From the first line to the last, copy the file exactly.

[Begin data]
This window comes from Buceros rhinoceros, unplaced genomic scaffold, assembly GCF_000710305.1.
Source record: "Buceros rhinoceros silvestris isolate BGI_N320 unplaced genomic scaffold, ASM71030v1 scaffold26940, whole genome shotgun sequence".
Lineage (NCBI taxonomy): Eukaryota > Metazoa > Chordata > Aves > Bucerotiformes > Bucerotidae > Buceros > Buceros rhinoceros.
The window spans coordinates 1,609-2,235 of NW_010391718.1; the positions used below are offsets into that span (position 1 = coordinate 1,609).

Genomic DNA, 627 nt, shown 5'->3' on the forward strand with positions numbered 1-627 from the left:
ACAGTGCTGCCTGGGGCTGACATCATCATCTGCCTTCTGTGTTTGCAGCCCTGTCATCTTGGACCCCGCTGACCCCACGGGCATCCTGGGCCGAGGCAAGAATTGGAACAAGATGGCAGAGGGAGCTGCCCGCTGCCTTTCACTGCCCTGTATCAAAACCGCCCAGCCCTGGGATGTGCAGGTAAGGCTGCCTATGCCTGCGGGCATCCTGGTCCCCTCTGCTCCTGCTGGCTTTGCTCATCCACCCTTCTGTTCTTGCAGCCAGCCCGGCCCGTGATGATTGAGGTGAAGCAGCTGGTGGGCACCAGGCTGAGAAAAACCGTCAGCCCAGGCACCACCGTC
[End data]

This window comes from Buceros rhinoceros, unplaced genomic scaffold, assembly GCF_000710305.1.
Source record: "Buceros rhinoceros silvestris isolate BGI_N320 unplaced genomic scaffold, ASM71030v1 scaffold26940, whole genome shotgun sequence".
Lineage (NCBI taxonomy): Eukaryota > Metazoa > Chordata > Aves > Bucerotiformes > Bucerotidae > Buceros > Buceros rhinoceros.
The window spans coordinates 1,609-2,235 of NW_010391718.1; the positions used below are offsets into that span (position 1 = coordinate 1,609).

Genomic DNA, 627 nt, shown 5'->3' on the forward strand with positions numbered 1-627 from the left:
ACAGTGCTGCCTGGGGCTGACATCATCATCTGCCTTCTGTGTTTGCAGCCCTGTCATCTTGGACCCCGCTGACCCCACGGGCATCCTGGGCCGAGGCAAGAATTGGAACAAGATGGCAGAGGGAGCTGCCCGCTGCCTTTCACTGCCCTGTATCAAAACCGCCCAGCCCTGGGATGTGCAGGTAAGGCTGCCTATGCCTGCGGGCATCCTGGTCCCCTCTGCTCCTGCTGGCTTTGCTCATCCACCCTTCTGTTCTTGCAGCCAGCCCGGCCCGTGATGATTGAGGTGAAGCAGCTGGTGGGCACCAGGCTGAGAAAAACCGTCAGCCCAGGCACCACCGTC